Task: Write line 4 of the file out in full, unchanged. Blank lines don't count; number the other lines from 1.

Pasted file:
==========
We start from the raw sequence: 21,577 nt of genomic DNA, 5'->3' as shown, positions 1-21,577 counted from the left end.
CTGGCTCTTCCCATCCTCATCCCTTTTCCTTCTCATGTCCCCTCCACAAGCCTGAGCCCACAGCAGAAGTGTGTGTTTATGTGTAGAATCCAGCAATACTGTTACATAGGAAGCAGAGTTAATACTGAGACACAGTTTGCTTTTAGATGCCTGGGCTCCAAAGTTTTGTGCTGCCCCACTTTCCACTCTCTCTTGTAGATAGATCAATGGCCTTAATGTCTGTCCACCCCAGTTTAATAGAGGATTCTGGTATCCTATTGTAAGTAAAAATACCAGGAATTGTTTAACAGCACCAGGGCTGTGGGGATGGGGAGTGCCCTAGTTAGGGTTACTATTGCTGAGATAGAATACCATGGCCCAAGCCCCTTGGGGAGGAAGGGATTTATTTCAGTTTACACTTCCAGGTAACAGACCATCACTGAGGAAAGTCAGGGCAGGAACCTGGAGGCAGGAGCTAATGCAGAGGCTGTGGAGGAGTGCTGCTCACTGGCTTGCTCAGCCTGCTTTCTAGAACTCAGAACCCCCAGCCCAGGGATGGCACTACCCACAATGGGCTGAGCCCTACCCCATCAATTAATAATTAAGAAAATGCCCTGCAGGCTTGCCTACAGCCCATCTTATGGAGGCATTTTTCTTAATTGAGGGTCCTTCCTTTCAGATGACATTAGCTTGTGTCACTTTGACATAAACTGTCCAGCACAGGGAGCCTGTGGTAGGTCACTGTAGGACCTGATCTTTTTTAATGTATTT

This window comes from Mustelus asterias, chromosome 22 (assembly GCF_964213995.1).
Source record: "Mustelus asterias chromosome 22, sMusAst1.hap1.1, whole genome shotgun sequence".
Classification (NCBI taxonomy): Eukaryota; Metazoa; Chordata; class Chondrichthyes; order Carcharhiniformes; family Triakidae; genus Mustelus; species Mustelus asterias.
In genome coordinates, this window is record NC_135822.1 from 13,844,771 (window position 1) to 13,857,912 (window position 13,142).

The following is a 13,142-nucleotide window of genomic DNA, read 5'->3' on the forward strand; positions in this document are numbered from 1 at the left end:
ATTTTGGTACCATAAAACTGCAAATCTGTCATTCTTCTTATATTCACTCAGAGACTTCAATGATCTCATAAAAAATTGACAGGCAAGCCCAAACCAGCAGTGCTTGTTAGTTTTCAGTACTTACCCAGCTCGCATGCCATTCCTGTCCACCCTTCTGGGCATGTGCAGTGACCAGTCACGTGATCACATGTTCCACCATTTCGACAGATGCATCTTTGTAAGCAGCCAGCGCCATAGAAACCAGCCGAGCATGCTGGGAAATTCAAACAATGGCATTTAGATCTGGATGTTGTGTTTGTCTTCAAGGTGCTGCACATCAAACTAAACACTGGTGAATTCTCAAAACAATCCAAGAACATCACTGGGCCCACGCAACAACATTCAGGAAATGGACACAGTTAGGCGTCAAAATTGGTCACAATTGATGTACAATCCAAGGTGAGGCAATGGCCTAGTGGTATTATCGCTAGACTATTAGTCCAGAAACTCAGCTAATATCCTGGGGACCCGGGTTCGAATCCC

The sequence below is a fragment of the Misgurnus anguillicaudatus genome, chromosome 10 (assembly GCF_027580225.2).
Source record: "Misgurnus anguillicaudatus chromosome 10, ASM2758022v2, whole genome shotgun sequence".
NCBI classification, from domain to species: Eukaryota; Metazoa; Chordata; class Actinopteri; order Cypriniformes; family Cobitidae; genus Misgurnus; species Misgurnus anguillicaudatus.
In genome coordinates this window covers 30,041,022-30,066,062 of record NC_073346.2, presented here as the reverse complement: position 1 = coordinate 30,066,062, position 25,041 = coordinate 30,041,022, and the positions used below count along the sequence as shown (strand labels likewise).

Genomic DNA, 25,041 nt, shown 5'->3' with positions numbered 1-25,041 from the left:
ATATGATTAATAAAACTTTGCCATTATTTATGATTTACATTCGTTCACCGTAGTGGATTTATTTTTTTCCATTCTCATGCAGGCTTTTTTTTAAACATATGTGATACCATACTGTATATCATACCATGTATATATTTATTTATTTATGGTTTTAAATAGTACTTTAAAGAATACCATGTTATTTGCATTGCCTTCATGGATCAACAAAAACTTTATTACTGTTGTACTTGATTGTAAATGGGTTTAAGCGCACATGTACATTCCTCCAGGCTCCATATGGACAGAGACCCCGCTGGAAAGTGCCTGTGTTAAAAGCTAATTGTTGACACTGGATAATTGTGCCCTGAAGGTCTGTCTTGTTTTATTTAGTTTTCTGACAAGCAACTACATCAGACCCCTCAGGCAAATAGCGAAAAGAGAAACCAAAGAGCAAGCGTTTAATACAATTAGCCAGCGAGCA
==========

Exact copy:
Source record: "Mustelus asterias chromosome 22, sMusAst1.hap1.1, whole genome shotgun sequence".